I also offer career coaching and professional development for therapists, including coaching for your private practice.

In addition, I offer “therapy for therapists”; contract supervision for MFT Interns or Social Work Associates for agencies, hospitals, organizations, and community clinics; and consulting for social service organizations or corporations on LGBT or HIV Diversity Issues.

But Maybe You Still Have Questions or Concerns…

What do you provide that my graduate training and licensure didn’t already give me?

In short, specificity. Unless you have made working with the LGBT community in therapy your particular area of long-time expertise and focus, you’re probably missing some important details in cultural competency that your LGBT client will expect you to know. They might experience you as judgmental (even though you swear you aren’t), ignorant of the culture (language, slang, dynamics, shared experience, values, priorities), unempathic, and ultimately ineffective, even when you are trying your best according to what you were taught in graduate school and supervised with.

Because I have been working as a therapist (and life/career coach) almost exclusively and continuously with gay men, gay male couples, and other in the LGBT community for over 23 years, I can offer you consultation that brings that specificity you need to intervene with your client effectively, to enhance the likelihood of good clinical outcomes by the end of treatment.

But doesn’t spending money on consultation undermine what I’m earning with the client’s fees in the first place? 

I can see how you might think that!  Yes, you have to balance the income you’re receiving from all clients against the overhead of doing business, and consultation is a line item of overhead expense for any private practitioner.  But I see it as an investment in your overall skill set as a therapist, making you more effective with one client community in a way that will help your treatment of the original client you want help with, and of course similar clients who come along in the future with similar issues.  Gradually increasing your ease and skill in working with LGBT clients will help you be the “go-to” therapist for LGBT clients in your area, when LGBT clients are under-served in many communities.  Just like learning a new treatment model or earning an advanced training credential, your skill set as a therapist in private practice is ever-increasing.  By investing in consultation, you “protect” your work with your LGBT clients, and preserve the treatment relationship effectively, ideally until its natural termination.  Without proper consultation, you might make errors that could even subtly undermine rapport and provoke premature termination of the client.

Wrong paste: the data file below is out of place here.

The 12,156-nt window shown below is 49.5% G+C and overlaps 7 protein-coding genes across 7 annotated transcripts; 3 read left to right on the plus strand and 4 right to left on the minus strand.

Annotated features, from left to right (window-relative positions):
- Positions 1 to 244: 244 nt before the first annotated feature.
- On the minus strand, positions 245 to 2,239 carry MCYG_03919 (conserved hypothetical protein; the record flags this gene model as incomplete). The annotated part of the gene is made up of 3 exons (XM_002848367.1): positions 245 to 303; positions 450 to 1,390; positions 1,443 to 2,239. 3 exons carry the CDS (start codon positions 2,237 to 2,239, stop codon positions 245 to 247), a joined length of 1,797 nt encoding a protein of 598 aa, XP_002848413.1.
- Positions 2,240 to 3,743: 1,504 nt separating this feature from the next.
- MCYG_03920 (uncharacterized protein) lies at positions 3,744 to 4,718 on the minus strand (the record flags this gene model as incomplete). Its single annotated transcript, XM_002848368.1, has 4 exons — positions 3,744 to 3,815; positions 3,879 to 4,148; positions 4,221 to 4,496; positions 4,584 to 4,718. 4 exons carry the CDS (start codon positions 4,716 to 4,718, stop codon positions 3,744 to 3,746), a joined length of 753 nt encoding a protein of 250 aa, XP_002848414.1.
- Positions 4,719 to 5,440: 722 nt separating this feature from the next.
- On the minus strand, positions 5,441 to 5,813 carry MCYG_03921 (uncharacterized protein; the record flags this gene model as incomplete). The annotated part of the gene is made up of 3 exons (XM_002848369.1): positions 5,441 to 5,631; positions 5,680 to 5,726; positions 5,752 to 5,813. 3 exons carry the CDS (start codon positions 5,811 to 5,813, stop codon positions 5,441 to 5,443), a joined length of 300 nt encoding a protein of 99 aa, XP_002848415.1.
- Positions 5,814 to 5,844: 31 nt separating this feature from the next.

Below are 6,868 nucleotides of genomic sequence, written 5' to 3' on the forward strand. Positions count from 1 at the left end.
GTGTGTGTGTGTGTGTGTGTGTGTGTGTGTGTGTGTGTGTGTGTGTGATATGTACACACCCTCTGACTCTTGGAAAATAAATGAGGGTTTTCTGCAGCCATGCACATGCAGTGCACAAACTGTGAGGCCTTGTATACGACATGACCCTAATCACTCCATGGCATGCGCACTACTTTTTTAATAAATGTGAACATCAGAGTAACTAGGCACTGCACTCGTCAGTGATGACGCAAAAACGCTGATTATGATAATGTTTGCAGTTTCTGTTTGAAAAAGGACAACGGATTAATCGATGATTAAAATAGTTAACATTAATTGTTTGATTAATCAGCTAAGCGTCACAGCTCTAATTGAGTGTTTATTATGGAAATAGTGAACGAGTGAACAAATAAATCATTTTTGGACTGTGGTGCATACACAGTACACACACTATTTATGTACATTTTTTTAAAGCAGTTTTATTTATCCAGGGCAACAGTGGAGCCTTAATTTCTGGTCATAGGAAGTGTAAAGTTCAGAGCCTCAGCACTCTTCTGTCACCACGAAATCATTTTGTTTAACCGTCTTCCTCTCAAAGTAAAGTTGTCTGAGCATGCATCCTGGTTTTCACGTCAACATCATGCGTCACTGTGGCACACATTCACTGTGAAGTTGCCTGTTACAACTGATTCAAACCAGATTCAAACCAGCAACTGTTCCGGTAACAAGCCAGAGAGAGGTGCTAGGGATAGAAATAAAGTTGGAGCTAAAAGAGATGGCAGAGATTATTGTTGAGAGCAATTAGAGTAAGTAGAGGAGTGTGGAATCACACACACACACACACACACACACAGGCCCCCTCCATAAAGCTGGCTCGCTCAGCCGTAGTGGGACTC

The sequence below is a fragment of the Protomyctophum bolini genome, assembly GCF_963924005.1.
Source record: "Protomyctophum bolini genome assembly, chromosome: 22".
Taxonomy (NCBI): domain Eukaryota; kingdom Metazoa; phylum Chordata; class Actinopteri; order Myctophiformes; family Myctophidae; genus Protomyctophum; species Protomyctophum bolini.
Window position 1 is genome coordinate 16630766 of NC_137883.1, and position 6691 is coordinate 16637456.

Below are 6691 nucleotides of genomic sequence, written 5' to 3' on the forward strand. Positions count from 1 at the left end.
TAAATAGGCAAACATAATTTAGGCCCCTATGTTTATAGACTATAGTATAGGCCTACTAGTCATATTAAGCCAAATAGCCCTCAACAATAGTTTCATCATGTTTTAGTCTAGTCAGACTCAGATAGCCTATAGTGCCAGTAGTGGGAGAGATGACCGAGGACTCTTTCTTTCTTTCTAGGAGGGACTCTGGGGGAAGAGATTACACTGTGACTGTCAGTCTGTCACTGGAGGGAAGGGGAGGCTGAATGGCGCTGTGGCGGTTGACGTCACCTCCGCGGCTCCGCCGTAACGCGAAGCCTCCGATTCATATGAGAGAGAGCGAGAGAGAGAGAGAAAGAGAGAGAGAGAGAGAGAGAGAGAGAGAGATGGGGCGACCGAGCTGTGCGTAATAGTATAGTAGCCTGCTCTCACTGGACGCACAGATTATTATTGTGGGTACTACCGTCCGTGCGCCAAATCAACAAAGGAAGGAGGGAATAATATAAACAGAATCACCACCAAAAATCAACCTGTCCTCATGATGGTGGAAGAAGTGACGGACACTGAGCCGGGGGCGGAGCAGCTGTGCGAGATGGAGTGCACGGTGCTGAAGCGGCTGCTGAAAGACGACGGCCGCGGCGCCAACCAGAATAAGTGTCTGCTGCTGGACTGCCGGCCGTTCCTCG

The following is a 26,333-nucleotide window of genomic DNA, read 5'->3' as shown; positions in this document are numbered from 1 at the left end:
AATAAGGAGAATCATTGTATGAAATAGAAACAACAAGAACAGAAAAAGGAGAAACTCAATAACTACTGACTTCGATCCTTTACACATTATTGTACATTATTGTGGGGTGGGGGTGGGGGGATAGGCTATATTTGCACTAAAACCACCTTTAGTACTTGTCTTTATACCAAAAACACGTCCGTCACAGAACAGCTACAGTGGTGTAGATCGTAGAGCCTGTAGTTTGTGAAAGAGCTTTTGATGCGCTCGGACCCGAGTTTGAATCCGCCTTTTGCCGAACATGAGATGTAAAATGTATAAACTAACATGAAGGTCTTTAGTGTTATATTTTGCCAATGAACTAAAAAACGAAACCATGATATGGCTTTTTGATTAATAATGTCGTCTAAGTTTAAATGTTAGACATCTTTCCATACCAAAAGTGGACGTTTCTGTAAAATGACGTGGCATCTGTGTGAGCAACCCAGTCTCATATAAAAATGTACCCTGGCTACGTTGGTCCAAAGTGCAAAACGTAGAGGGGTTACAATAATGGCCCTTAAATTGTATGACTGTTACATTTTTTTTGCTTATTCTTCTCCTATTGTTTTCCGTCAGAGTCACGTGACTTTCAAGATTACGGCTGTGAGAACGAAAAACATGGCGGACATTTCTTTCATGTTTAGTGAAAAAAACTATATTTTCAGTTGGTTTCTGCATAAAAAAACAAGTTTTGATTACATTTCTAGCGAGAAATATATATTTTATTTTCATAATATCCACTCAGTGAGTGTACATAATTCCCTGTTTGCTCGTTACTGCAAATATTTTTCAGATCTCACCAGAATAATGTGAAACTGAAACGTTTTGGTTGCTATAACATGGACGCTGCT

Why should I choose you over other local LGBT-specialty therapists in the community who do this work?

Because I offer certain things no other therapist in the Los Angeles area currently can claim.  I am or I offer:

  • Specialist (almost exclusively) working with gay men and gay male couples for over 23 years, and other members of the LGBT community’s many variations
  • Currently on the faculty of the USC School of Social Work, graduate MSW program, teaching advanced courses in clinical practice and psychotherapy theory
  • Fully Licensed in California as a Licensed Clinical Social Worker (LCSW), #LCS18290 (since 1997), not an intern or associate.  Many of the LGBT-identified therapists in the community are relatively new associates/interns, due to only recent LGBT-affirmative curricula in local graduate school programs.
  • Graduate of rigorous, major academic institutions, UCLA (BA) and USC (MSW)
  • Personally identify as gay.  Married and in a long-term, sero-discordant, same-sex relationship for over 13 years, and experience with dating/relationship rewards and challenges in the gay community of Los Angeles/West Hollywood for many years before that
  • Active in the same gay male community in which I work, drawing from the example of many gay or LGBT friends
  • Living with HIV/AIDS myself for over 25 years
  • Over 18 years experience as a clinical field instructor (UCLA, USC, Cal State Long Beach) in local non-profit organizations, or clinical supervisor of an extensive intern/associate training program in private practice

Next Steps

Feel free to call me for a free question-and-answer about consultation services. You can tell me about situation, and ask questions about my services. The consultation session runs for 50 minutes and is a flat $175, not reimbursable by insurance but still deductible on your taxes as business consulting.  There are no minimums; you can have one consultation session or many.

See how I can help. Call my office at 310.726.4357, or call/text 310.339.5778 to schedule a no-charge, 15-minute phone consultation.